Frank Hague’s City Hall

Gene Kenny
told me this story:
With an unfriendly administration in Trenton, the State Legislature forced Jersey City Mayor Frank Hague to appear before a board of inquiry. At one point during the questioning, Hague replied that though he didn’t know the answer, anybody could go to City Hall during normal business hours and request to see the relevant documents. The very next day a State investigator did just that.

As luck would have it, painters were at work in that particular office. All the file cabinets were pushed together and covered by tarps. There wasn’t any way to pull open the drawers or even figure out which file cabinet was which. The head of maintenance profusely apologized and suggested that the State investigator return next week when everything will be back in its proper place.

Next week, the State investigator again went to City Hall in Jersey City to retrieve the file for the Legislature’s board of inquiry. Exiting the elevator, he walked into the very large room and saw row upon row of steel cabinets lined up like so many soldiers. An extremely old man sat at a desk writing slowly in a large ledger book. The investigator asked the clerk for the documents. The elderly gent nodded, got up, and slowly shuffled towards another room – not towards the file cabinets. Very quickly, a large, well-dressed, smiling man strutted out, hand extended towards the visitor. This was the Director. He explained that unfortunately this wasn’t a good day. Maise McDonald was the person actually in charge of the files. The Director himself had no idea where anything was. Unfortunately, Mrs. McDonald took sick over the weekend. She was expected to be out a few days. Just to be on the safe side, the best thing would be to come back next week.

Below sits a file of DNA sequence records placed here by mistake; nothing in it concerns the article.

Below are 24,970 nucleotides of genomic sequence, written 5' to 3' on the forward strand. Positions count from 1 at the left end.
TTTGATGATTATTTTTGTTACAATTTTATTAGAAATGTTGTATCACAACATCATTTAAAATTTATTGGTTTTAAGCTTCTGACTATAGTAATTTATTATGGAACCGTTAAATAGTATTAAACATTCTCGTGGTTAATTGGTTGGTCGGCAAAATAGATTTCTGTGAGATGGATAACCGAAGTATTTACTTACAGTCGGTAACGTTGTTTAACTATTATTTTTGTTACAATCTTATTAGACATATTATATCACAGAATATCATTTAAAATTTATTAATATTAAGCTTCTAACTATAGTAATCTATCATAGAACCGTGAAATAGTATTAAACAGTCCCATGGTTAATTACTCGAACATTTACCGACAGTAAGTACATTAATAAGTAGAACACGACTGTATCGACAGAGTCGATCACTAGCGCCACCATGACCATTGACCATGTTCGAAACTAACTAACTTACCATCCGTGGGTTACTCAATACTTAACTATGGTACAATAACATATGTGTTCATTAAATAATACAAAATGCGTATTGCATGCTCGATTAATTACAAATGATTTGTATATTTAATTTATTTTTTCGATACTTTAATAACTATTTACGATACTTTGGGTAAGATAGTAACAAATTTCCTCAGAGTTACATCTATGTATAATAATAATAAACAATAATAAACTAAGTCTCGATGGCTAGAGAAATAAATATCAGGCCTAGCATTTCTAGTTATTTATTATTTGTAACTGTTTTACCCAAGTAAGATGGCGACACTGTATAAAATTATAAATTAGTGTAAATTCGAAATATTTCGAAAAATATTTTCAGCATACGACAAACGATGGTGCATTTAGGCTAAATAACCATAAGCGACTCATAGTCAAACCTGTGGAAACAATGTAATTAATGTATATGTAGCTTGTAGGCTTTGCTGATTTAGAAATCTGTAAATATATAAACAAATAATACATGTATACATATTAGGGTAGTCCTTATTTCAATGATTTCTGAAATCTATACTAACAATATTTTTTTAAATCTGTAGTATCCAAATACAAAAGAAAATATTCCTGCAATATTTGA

The next week after that, the State investigator yet again went to City Hall in Jersey City to retrieve the file for the Legislature’s board of inquiry. The ancient man still was writing in the big book. The investigator asked to speak with Mrs. McDonald. Nodding while slowly getting up from the desk, the clerk again slowly headed for the back room. With a quick step, a fashionably attired, not quite middle-aged woman appeared. She greeted the visitor and then said that she was very sorry. She needed the Director’s approval before she could fulfill the request. But unfortunately, the Director was away on vacation. As he was on a cruise, there was no way to get in touch with him. The best thing to do was to come back – next month.

This news sent the board of inquiry into an uproar. Through a court order, the Legislature demanded Jersey City hand over the documents. The board sent a dozen burly State Troopers to seize the file.

Three State Police cars screeched to a halt in front of City Hall in Jersey City. The statue of the lady with the sword didn’t look down as the four rows of uniformed men ran below, continuing up the stairs. Inside, ignoring the elevator and the startled people, Troopers jogged up the marble steps. Arriving at the enormous file room, the State Police were surprised by the sight of a Jersey City Fire Captain in full uniform pouring a metal wastepaper basket full of water into a still smoldering fire in an open file cabinet drawer.

One of the troopers growled at the Fireman asking him what he thought he was doing. The Fire Captain calmly and patiently explained that he just happened to be in City Hall on some business completely unrelated to this office. Stopping by to say hello to the Director, the Fireman spotted smoke suddenly start to spout from one of the cabinets. Dumping the contents of a wastepaper basket on the floor, he raced to the men’s room and filled the container with water. He got back in time to keep the fire from spreading, but, alas, everything in the drawer was reduced to a cinder. Continuing in his Irish brogue, the Fire Captain added that, as there was nobody anywhere near the files, it clearly was a case of spontaneous combustion. . .

As luck would have it, one of the files in that single drawer destroyed by fire (out of the many dozens of file cabinet drawers in the archive), was the one the board of inquiry needed to see.

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